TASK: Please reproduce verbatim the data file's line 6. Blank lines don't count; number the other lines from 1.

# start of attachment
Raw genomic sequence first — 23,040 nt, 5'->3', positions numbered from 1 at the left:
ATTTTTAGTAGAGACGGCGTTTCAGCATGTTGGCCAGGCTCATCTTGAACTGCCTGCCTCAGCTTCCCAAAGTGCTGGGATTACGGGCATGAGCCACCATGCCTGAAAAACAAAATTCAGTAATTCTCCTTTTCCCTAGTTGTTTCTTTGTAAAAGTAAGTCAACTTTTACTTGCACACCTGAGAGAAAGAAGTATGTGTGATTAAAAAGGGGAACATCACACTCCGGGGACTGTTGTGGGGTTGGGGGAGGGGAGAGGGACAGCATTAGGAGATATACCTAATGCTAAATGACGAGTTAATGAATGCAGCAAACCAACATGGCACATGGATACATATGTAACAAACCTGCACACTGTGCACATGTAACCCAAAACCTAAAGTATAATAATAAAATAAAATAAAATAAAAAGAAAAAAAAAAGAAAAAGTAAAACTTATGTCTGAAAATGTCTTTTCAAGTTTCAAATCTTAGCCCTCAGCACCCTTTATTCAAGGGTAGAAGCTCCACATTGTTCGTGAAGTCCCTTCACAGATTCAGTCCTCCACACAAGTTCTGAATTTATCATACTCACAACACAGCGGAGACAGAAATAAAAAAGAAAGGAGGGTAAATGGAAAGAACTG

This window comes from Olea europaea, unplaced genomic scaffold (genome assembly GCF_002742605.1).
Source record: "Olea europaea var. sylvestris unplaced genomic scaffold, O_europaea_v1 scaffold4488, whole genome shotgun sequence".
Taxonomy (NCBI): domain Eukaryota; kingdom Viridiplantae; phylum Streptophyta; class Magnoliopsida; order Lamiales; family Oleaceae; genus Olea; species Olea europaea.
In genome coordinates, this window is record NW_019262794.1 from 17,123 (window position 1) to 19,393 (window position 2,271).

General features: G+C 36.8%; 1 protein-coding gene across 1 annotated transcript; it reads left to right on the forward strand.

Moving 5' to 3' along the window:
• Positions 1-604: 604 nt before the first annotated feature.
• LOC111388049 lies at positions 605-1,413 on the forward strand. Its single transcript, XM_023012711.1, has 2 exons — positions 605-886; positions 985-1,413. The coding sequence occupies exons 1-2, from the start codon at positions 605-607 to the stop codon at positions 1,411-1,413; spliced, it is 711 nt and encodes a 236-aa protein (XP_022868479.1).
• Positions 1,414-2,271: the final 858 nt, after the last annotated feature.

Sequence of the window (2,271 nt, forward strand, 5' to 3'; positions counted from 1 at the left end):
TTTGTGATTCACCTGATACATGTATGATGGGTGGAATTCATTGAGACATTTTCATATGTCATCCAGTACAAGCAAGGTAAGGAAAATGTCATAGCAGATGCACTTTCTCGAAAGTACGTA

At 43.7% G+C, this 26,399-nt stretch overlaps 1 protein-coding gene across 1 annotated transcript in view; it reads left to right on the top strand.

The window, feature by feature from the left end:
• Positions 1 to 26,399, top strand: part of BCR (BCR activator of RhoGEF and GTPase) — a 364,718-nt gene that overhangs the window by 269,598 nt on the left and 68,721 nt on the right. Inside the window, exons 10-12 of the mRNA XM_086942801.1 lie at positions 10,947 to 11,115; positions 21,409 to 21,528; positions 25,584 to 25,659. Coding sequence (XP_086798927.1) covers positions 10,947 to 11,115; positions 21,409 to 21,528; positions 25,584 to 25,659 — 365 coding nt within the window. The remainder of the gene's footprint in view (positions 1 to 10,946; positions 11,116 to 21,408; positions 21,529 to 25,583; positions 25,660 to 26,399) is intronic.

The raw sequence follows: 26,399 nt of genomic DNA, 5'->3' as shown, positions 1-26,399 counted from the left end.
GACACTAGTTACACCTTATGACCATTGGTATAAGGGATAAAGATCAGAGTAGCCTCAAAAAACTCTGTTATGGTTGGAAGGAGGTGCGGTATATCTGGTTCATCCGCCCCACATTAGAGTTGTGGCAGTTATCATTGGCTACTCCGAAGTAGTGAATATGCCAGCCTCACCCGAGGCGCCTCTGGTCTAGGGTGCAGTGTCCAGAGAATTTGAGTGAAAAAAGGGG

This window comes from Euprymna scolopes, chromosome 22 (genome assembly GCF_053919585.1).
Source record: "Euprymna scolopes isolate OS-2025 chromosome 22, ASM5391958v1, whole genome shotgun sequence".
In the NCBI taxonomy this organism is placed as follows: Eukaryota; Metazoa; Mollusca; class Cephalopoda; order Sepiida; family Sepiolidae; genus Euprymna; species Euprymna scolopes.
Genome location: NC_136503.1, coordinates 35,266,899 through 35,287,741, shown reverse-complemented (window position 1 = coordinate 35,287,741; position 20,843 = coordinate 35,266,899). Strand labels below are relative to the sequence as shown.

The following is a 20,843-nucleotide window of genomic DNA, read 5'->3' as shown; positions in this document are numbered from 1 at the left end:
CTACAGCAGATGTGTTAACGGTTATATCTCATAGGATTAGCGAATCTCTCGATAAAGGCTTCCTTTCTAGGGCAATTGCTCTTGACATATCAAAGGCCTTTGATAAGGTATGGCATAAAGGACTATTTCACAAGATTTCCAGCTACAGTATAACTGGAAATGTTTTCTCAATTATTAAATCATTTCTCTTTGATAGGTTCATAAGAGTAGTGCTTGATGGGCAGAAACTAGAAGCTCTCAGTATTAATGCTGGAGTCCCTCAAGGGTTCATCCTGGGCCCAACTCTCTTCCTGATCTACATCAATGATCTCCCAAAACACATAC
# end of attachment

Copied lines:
In genome coordinates, this window is record NW_019262794.1 from 17,123 (window position 1) to 19,393 (window position 2,271).